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While the Florida courts typically strive to maintain relationships between parents and their children, in some instances, they determine that it is in a child’s best interest to grant permanent guardianship rights to someone other than the child’s parent. While it is within the courts’ discretion to do so, they must set forth written orders adequately explaining their reasoning. If they do not, their orders might be subject to challenge, as illustrated in a recent Florida case. If you have questions about what measures you can take to protect your parental rights, it is prudent to speak to a Miami child custody attorney regarding your options.

Procedural History of the Case

It is alleged that the child was under the supervision of the Department of Children and Families. The trial court subsequently terminated the Department’s supervision and placed the child in a permanent guardianship. The child’s father appealed the trial court’s ruling, arguing that it was not supported by competent evidence and that the order failed to set forth specific factual findings.

Statutory Requirements for Orders Granting Permanent Guardianship

On appeal, the court agreed with the father in part but affirmed the order to the extent that it placed the child in permanent guardianship, as it found the decision was supported by competent evidence. The court explained that the Florida Statutes require that a written order placing a child in permanent guardianship must set forth the reasons or circumstances why a child’s parents are deemed unfit to care for the child and why reunification between the child and parents is not possible. In doing so, the trial court must either make separate findings of fact or refer to specific factual findings in its order adjudicating the child dependent. Continue reading ›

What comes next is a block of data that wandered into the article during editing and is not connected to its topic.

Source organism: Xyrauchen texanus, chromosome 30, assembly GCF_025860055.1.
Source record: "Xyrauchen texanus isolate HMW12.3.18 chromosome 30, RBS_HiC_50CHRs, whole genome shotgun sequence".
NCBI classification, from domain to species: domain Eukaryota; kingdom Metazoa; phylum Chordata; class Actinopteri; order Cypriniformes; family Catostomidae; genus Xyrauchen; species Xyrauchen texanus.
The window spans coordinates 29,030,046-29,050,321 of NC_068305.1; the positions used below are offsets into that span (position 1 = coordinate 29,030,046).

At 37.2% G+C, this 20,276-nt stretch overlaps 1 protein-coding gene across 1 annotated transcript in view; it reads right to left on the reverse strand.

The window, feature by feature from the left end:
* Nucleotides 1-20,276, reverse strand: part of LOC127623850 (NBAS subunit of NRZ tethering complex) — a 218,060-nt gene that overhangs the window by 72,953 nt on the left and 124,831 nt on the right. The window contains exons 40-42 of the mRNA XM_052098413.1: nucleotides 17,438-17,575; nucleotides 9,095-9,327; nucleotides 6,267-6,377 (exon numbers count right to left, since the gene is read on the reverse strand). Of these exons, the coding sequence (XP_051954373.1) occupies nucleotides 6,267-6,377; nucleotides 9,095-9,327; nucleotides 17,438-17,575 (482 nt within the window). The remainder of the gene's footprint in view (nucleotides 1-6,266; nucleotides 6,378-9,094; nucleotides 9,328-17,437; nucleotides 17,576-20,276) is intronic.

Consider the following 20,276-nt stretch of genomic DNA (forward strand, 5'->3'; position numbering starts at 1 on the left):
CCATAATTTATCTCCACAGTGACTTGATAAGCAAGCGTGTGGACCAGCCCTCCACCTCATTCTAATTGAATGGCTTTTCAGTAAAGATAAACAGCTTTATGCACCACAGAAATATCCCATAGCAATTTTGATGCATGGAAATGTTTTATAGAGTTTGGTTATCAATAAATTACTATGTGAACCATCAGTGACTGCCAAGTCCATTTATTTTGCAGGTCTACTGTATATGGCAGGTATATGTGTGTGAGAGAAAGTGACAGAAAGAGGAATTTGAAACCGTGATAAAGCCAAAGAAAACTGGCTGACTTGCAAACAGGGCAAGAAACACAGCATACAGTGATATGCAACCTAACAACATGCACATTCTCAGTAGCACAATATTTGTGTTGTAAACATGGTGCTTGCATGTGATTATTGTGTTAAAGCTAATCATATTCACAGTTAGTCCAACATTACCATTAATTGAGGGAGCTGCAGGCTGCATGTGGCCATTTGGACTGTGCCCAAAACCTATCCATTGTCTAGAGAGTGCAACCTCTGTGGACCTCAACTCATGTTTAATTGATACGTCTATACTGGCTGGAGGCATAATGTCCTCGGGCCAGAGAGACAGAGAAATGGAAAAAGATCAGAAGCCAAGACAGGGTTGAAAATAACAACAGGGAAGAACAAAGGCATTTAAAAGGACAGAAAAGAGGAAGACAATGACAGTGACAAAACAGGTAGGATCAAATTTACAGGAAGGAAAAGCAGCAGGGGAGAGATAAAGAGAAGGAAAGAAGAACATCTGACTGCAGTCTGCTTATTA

It goes without saying that people do not have to be romantically involved in order to conceive a child, and in some instances, friends will choose to embark on the journey of parenthood together. When people who are not married or a couple use unorthodox means to conceive a child, it may confound the courts with regard to defining parental rights, however. This was demonstrated in a recent Florida ruling, in which the court overruled a trial court order denying a father’s request for timesharing due to the fact that the child in question was conceived via artificial insemination. If you want to establish your right to custody or timesharing, it is in your best interest to talk to a Miami child custody attorney about your options.

Background of the Case

It is reported that the mother and the father, who were friends, decided to conceive a child via an at-home artificial insemination process. A few years after the child was born, the father filed a petition to establish paternity and to have timesharing rights. In the mother’s answer to the petition, she acknowledged the father’s paternity and agreed that the court should establish a parenting plan and a timesharing schedule.

Allegedly, the trial court entered a temporary order granting the father timesharing rights. Eighteen months after the filing of the petition, the trial court held a hearing, after which the court issued a final judgment in which it noted that the father had been a constant presence in the child’s life and that both parties put the child’s interests ahead of their own and were flexible with regard to time sharing. Regardless, the trial court denied the father’s petition on the grounds that Florida’s law regarding assisted reproductive technology barred it from granting the father’s request. The father appealed. Continue reading ›

While courts typically conducted family law hearings in person prior to 2020, since the COVID-19 pandemic, many proceedings have been held via video-teleconferencing. Regardless of whether hearings are conducted in person or over the internet, parties impacted by such hearings have certain rights, and if the court violates their rights, any rulings issued during the proceeding may be reversed. This was demonstrated recently in a Florida opinion issued in a divorce case in which the court ruled that the trial court infringed on the wife’s due process rights by ruling on matters in her absence. If you or your spouse wish to end your marriage, it is important to understand your rights and obligations, and you should talk to a Miami divorce attorney promptly.

Facts of the Case